Researchers at MIT have developed a portable biopharmaceutical drugs production system that can be used in remote locations – possibly even on Mars – to manufacture a range of biopharmaceuticals on demand and treat patients quickly.
The importance of this portable biopharmaceutical drugs production system derives from the fact that remote locations and battlefield often need to stock almost all kinds of drugs to tackle all possible diseases and this effectively adds to the cost, which many a times doesn’t fit the budget. People in remote locations in developing countries are often left without treatment for want of these drugs which are manufactured by pharmaceutical companies at far off locations.
To get around this, researchers at MIT describe in a paper published in the journal Nature Communications their portable system that can be used to produce a single dose of treatment from a compact device containing a small droplet of cells in a liquid. Scientists say that this system can be carried onto the battlefield, remote locations and used to produce treatments at the point of care.
The system described in the paper is based on a programmable strain of yeast, Pichia pastoris, which can be induced to express one of two therapeutic proteins when exposed to a particular chemical trigger. The researchers chose P. pastoris because it can grow to very high densities on simple and inexpensive carbon sources, and is able to express large amounts of protein. When the researchers exposed the modified yeast to estrogen β-estradiol, the cells expressed recombinant human growth hormone (rHGH). In contrast, when they exposed the cells to methanol, the yeast expressed the protein interferon.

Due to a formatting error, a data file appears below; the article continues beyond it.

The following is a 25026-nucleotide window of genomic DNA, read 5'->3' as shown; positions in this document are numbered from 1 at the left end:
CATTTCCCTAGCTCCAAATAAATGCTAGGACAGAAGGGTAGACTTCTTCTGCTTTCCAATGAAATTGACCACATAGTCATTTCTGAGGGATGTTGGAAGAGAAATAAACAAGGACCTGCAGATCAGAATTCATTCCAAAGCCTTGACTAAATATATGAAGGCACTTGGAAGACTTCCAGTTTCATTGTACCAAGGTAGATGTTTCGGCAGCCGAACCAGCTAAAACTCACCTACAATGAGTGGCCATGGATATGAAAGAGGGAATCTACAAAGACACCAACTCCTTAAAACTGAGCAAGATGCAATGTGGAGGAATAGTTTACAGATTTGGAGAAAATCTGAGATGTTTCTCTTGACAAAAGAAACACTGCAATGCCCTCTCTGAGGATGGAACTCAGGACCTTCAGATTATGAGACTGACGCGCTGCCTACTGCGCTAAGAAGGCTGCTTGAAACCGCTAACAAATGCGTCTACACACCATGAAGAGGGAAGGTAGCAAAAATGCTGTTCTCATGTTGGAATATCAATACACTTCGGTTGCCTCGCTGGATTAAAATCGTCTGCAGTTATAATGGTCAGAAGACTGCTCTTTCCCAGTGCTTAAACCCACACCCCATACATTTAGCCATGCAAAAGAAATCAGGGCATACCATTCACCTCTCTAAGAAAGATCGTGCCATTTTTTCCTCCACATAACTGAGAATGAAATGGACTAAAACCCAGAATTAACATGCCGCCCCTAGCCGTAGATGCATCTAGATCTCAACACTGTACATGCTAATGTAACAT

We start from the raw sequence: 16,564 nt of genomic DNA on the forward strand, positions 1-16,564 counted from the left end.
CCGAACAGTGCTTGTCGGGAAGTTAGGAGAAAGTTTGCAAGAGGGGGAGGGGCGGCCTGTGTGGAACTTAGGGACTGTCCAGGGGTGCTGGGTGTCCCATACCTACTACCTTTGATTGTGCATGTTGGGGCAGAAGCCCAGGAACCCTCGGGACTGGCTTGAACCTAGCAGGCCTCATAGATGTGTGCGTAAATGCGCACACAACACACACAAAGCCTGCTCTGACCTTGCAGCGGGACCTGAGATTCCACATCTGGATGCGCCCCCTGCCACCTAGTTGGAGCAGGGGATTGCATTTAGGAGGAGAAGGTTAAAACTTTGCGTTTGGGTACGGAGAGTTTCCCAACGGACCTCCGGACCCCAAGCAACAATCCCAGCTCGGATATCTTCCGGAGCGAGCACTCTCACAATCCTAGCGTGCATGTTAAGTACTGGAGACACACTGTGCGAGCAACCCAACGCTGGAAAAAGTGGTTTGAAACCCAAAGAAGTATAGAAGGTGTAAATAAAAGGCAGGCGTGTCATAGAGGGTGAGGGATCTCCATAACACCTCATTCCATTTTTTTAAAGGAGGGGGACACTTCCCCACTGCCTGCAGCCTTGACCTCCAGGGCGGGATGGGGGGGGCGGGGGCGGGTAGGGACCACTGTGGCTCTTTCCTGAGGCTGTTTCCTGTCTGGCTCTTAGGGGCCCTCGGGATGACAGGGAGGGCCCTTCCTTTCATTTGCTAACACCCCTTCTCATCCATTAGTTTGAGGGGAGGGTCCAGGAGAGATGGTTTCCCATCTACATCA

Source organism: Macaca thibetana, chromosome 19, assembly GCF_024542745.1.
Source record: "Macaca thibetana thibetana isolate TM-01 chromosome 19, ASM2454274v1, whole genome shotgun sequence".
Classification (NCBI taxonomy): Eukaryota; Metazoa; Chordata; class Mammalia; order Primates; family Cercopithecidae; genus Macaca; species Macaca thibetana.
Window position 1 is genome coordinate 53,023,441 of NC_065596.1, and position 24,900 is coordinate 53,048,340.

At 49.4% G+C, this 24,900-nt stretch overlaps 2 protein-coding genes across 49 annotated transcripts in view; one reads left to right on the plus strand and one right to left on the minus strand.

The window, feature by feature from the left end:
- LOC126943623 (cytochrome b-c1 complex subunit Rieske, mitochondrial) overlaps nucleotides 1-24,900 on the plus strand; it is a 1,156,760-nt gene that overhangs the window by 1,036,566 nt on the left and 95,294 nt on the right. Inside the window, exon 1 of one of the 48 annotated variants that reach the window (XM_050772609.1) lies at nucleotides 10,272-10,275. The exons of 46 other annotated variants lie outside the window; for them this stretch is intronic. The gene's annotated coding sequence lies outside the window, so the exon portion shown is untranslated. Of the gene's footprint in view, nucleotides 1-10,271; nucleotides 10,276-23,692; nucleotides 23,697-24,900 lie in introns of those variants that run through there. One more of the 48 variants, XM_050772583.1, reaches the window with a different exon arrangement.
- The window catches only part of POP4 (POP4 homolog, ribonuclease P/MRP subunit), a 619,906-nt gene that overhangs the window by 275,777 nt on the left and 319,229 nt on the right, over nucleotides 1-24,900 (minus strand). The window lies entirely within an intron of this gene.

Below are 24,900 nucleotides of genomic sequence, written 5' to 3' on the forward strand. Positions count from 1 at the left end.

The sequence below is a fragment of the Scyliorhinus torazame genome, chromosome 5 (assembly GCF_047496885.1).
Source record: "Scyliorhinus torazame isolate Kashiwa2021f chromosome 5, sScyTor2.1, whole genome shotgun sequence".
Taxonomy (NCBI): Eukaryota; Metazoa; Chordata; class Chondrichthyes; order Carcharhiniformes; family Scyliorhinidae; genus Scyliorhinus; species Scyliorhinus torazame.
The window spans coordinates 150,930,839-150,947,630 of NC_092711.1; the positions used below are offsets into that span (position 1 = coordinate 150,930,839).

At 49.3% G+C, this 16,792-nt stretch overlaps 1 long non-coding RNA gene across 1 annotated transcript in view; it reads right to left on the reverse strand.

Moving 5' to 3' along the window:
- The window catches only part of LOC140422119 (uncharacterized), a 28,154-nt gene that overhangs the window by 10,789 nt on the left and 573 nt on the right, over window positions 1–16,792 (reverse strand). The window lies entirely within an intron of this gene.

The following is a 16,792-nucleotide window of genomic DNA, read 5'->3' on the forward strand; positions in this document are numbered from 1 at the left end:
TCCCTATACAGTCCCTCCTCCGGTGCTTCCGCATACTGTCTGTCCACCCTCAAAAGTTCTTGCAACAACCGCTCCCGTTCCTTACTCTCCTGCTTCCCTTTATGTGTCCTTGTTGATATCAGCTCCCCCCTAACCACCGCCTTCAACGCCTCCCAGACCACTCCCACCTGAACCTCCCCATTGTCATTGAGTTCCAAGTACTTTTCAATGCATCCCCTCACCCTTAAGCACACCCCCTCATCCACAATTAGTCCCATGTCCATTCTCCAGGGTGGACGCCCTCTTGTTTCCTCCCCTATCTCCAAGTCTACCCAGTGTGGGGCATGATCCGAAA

The system comes with a millimeter-scale table-top microbioreactor where the cells are held. A liquid containing the desired chemical trigger is first fed into the reactor, to mix with the cells. Inside the reactor, the cell-and-chemical mixture is surrounded on three sides by polycarbonate; on the fourth side is a flexible and gas-permeable silicone rubber membrane. By pressurizing the gas above this membrane, the researchers are able to gently massage the liquid droplet to ensure its contents are fully mixed together.
Because the membrane is gas permeable, it allows oxygen to flow through to the cells, while any carbon dioxide they produce can be easily extracted.
The device continuously monitors conditions within the microfluidic chip, including oxygen levels, temperature, and pH, to ensure the optimum environment for cell growth. It also monitors cell density.
If the yeast is required to produce a different protein, the liquid is simply flushed through a filter, leaving the cells behind. Fresh liquid containing a new chemical trigger can then be added, to stimulate production of the next protein.
The researchers are now investigating the use of the system in combinatorial treatments, in which multiple therapeutics, such as antibodies, are used together.